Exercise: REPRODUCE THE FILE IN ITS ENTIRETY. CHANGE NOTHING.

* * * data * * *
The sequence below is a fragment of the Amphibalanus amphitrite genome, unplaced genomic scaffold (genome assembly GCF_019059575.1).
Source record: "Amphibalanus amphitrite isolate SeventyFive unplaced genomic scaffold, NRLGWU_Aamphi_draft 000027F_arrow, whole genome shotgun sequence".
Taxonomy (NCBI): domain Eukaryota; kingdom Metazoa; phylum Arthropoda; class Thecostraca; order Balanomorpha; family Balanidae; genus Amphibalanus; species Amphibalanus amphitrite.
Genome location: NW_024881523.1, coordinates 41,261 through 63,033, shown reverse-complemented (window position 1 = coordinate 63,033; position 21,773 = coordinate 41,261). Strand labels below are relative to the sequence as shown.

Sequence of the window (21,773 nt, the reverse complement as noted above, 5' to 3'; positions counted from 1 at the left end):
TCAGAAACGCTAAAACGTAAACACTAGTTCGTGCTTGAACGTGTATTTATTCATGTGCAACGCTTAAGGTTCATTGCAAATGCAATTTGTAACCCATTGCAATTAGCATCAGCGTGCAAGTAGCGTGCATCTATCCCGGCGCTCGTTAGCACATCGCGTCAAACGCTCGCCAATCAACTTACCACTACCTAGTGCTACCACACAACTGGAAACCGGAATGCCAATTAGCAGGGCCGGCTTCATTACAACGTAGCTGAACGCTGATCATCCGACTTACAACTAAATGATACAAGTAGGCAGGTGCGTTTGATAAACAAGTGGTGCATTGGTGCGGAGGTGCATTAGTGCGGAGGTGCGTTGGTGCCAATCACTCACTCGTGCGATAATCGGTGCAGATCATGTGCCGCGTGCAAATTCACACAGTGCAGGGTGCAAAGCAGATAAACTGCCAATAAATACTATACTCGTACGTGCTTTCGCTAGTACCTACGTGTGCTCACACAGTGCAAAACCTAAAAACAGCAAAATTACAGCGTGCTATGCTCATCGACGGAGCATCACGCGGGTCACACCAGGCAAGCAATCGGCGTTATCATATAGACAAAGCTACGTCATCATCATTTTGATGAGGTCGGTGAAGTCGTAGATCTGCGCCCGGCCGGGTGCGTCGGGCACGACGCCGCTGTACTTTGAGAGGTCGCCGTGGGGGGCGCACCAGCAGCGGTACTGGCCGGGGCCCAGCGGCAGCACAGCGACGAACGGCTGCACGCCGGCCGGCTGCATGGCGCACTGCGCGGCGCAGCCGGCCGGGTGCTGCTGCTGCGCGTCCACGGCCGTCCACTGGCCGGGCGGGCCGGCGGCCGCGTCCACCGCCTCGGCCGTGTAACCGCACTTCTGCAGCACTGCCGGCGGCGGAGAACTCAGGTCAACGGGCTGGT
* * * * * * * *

The sequence below is a fragment of the Amphibalanus amphitrite genome, unplaced genomic scaffold (genome assembly GCF_019059575.1).
Source record: "Amphibalanus amphitrite isolate SeventyFive unplaced genomic scaffold, NRLGWU_Aamphi_draft 000027F_arrow, whole genome shotgun sequence".
Taxonomy (NCBI): domain Eukaryota; kingdom Metazoa; phylum Arthropoda; class Thecostraca; order Balanomorpha; family Balanidae; genus Amphibalanus; species Amphibalanus amphitrite.
Genome location: NW_024881523.1, coordinates 41,261 through 63,033, shown reverse-complemented (window position 1 = coordinate 63,033; position 21,773 = coordinate 41,261). Strand labels below are relative to the sequence as shown.

Sequence of the window (21,773 nt, the reverse complement as noted above, 5' to 3'; positions counted from 1 at the left end):
TCAGAAACGCTAAAACGTAAACACTAGTTCGTGCTTGAACGTGTATTTATTCATGTGCAACGCTTAAGGTTCATTGCAAATGCAATTTGTAACCCATTGCAATTAGCATCAGCGTGCAAGTAGCGTGCATCTATCCCGGCGCTCGTTAGCACATCGCGTCAAACGCTCGCCAATCAACTTACCACTACCTAGTGCTACCACACAACTGGAAACCGGAATGCCAATTAGCAGGGCCGGCTTCATTACAACGTAGCTGAACGCTGATCATCCGACTTACAACTAAATGATACAAGTAGGCAGGTGCGTTTGATAAACAAGTGGTGCATTGGTGCGGAGGTGCATTAGTGCGGAGGTGCGTTGGTGCCAATCACTCACTCGTGCGATAATCGGTGCAGATCATGTGCCGCGTGCAAATTCACACAGTGCAGGGTGCAAAGCAGATAAACTGCCAATAAATACTATACTCGTACGTGCTTTCGCTAGTACCTACGTGTGCTCACACAGTGCAAAACCTAAAAACAGCAAAATTACAGCGTGCTATGCTCATCGACGGAGCATCACGCGGGTCACACCAGGCAAGCAATCGGCGTTATCATATAGACAAAGCTACGTCATCATCATTTTGATGAGGTCGGTGAAGTCGTAGATCTGCGCCCGGCCGGGTGCGTCGGGCACGACGCCGCTGTACTTTGAGAGGTCGCCGTGGGGGGCGCACCAGCAGCGGTACTGGCCGGGGCCCAGCGGCAGCACAGCGACGAACGGCTGCACGCCGGCCGGCTGCATGGCGCACTGCGCGGCGCAGCCGGCCGGGTGCTGCTGCTGCGCGTCCACGGCCGTCCACTGGCCGGGCGGGCCGGCGGCCGCGTCCACCGCCTCGGCCGTGTAACCGCACTTCTGCAGCACTGCCGGCGGCGGAGAACTCAGGTCAACGGGCTGGT